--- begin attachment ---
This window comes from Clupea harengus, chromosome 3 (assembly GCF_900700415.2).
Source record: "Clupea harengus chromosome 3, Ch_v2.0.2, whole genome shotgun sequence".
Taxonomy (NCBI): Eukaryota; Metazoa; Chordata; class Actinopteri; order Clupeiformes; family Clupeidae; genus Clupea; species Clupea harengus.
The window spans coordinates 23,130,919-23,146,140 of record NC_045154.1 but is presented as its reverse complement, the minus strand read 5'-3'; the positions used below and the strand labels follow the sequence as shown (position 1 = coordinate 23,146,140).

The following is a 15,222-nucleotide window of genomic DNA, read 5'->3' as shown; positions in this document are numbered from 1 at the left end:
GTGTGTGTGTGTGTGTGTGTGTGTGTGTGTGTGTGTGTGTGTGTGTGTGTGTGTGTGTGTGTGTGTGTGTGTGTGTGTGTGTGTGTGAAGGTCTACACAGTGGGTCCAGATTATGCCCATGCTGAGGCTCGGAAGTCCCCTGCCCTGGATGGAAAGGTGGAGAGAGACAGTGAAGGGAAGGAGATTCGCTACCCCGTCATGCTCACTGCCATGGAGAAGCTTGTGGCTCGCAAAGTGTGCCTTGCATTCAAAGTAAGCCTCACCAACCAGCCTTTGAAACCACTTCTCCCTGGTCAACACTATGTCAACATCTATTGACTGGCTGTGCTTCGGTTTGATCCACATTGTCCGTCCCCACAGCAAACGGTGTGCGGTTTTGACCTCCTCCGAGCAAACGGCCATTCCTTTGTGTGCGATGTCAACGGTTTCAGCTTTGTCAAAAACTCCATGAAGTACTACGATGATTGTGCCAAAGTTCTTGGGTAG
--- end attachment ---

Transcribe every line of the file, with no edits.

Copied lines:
This window comes from Clupea harengus, chromosome 3 (assembly GCF_900700415.2).
Source record: "Clupea harengus chromosome 3, Ch_v2.0.2, whole genome shotgun sequence".
Taxonomy (NCBI): Eukaryota; Metazoa; Chordata; class Actinopteri; order Clupeiformes; family Clupeidae; genus Clupea; species Clupea harengus.
The window spans coordinates 23,130,919-23,146,140 of record NC_045154.1 but is presented as its reverse complement, the minus strand read 5'-3'; the positions used below and the strand labels follow the sequence as shown (position 1 = coordinate 23,146,140).

The following is a 15,222-nucleotide window of genomic DNA, read 5'->3' as shown; positions in this document are numbered from 1 at the left end:
GTGTGTGTGTGTGTGTGTGTGTGTGTGTGTGTGTGTGTGTGTGTGTGTGTGTGTGTGTGTGTGTGTGTGTGTGTGTGTGTGTGTGTGAAGGTCTACACAGTGGGTCCAGATTATGCCCATGCTGAGGCTCGGAAGTCCCCTGCCCTGGATGGAAAGGTGGAGAGAGACAGTGAAGGGAAGGAGATTCGCTACCCCGTCATGCTCACTGCCATGGAGAAGCTTGTGGCTCGCAAAGTGTGCCTTGCATTCAAAGTAAGCCTCACCAACCAGCCTTTGAAACCACTTCTCCCTGGTCAACACTATGTCAACATCTATTGACTGGCTGTGCTTCGGTTTGATCCACATTGTCCGTCCCCACAGCAAACGGTGTGCGGTTTTGACCTCCTCCGAGCAAACGGCCATTCCTTTGTGTGCGATGTCAACGGTTTCAGCTTTGTCAAAAACTCCATGAAGTACTACGATGATTGTGCCAAAGTTCTTGGGTAG